In the first of a three game series, bvd.Dota2 utilised the push and teamfight-orientated ultimates of Chaos Knight and Shadow Shaman to constantly exert pressure on their opposition. After acquiring the Aegis of the immortal (an ancient artefact granting its possessor everlasting life – okay, not really, but you can die and come back to life free of charge!), bvd.Dota2 was able to steadily force themselves into BASH!’s base and claim the first game after an exceptional performance from South Africa’s very own Dendi–Anthony ‘scant’ Hodgson. The second game followed suit, with bvd.Dota2 acquiring two very strong picks in the forms of Bounty Hunter and Magnus and maintaining the upper hand. The advantage flowed between either team for a time, but once bvd.Dota2 picked up their core items, it was an easy push through to the title and booty. Dota 2 can be a cruel mistress, sickeningly kind the one day–and mercilessly torturous the next. A lot can go for and against a team in a Dota 2 match, but following in the words of Gary Player – “You make your own luck.” Doni ‘DoniBest’ Teixera, from BASH! was humble in defeat and stated that, on the day, bvd.Dota2 was just the better team.
I spoke to bvd.Dota2 star player–Anthony ‘scant’ Hodgson–about the previous doGaming tournament, the South African scene, and who to look out for this year.
The DGL’s Steelseries Spring League was a very exciting competition last year. Before the competition began, I was feeling very confident about my team. During the course of the competition it became clear that we were behind on practice and something about our dynamic wasn’t entirely right. Nonetheless, we fought on to the playoffs without any huge setbacks. The bracket set us up for an ASF [Roccat] semi-final, followed by a possible final vs [Immersion] Bashers. Our 2-1 victory over ASF gave us a massive confidence boost to take out Bashers 2-0 in the finals. I say we were a bit lucky because this was before Magnus was a common pick, or even a pick at all, I’d experimented with it in pubs and decided it was [overpowered], but without having any confirmation from pro teams yet, it was a bit of a risky call. It turned out that we were right and it was quite [overpowered] and our having practiced it gave us a big advantage.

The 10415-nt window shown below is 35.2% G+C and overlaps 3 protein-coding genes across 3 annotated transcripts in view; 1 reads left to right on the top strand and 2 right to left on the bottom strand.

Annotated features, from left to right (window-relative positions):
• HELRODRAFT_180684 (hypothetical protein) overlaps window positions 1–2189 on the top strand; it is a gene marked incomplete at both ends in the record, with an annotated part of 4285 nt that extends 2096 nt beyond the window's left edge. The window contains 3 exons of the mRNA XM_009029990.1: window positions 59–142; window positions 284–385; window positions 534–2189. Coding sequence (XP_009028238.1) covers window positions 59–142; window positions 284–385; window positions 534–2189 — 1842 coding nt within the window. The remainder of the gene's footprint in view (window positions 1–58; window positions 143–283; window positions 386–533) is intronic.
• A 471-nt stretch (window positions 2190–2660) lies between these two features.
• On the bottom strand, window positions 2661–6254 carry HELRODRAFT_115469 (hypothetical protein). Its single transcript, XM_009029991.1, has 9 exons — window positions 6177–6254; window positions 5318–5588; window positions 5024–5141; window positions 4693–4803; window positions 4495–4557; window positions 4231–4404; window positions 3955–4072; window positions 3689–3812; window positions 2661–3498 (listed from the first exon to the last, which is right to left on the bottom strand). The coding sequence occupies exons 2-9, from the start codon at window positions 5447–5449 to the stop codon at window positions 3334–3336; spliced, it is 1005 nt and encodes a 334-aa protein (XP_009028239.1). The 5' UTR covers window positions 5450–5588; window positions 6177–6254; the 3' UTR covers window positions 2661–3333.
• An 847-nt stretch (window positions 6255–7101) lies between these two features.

Things to look out for this year:
This year, you should look out for Mfb, who will surely rise to the Premier League in no time at all, and once there may easily be the team to displace the cemented ‘top four’. Also, many of the top four teams will undergo changes during the current transfer window, the details of which I won’t discuss at this point.
Where the South African scene is:
The [South African] scene has exploded this year: with 116 teams signed up for DGL [2013 Summer Leg], we are probably the biggest domestic Dota 2 league in the world. A lot of people would say that what we now need is a way to convert more of those teams into top contenders. While this would be nice, I think this should not be our top priority and it’s also not an easily attainable goal. Rather, I would say what we need is to attract a larger audience and [thus] more sponsors for our leagues. More important than creating more big teams is keeping the ones we have, and creating incentives for them to treat their e-sport as professionally as possibly.
From what it sounds like, DGL have been able to run a smooth, efficient and entertaining tournament. And, from what it seems, they aren’t intending to slow down. The 2013 DGL Summer Leg is well under way, with bvd.Dota2 avidly trying to defend their title, with the ‘solid’ top four–ASF, Energy eSports (LEGS) and Team Immersion (BASH!)–hot on their heels. Additionally, captain of ASF, Wesley ‘odu’ Rose predicts that VnR and M21 have the potential to cause an upset or three in the upcoming season.
For information on doGaming’s leagues can be found on their website.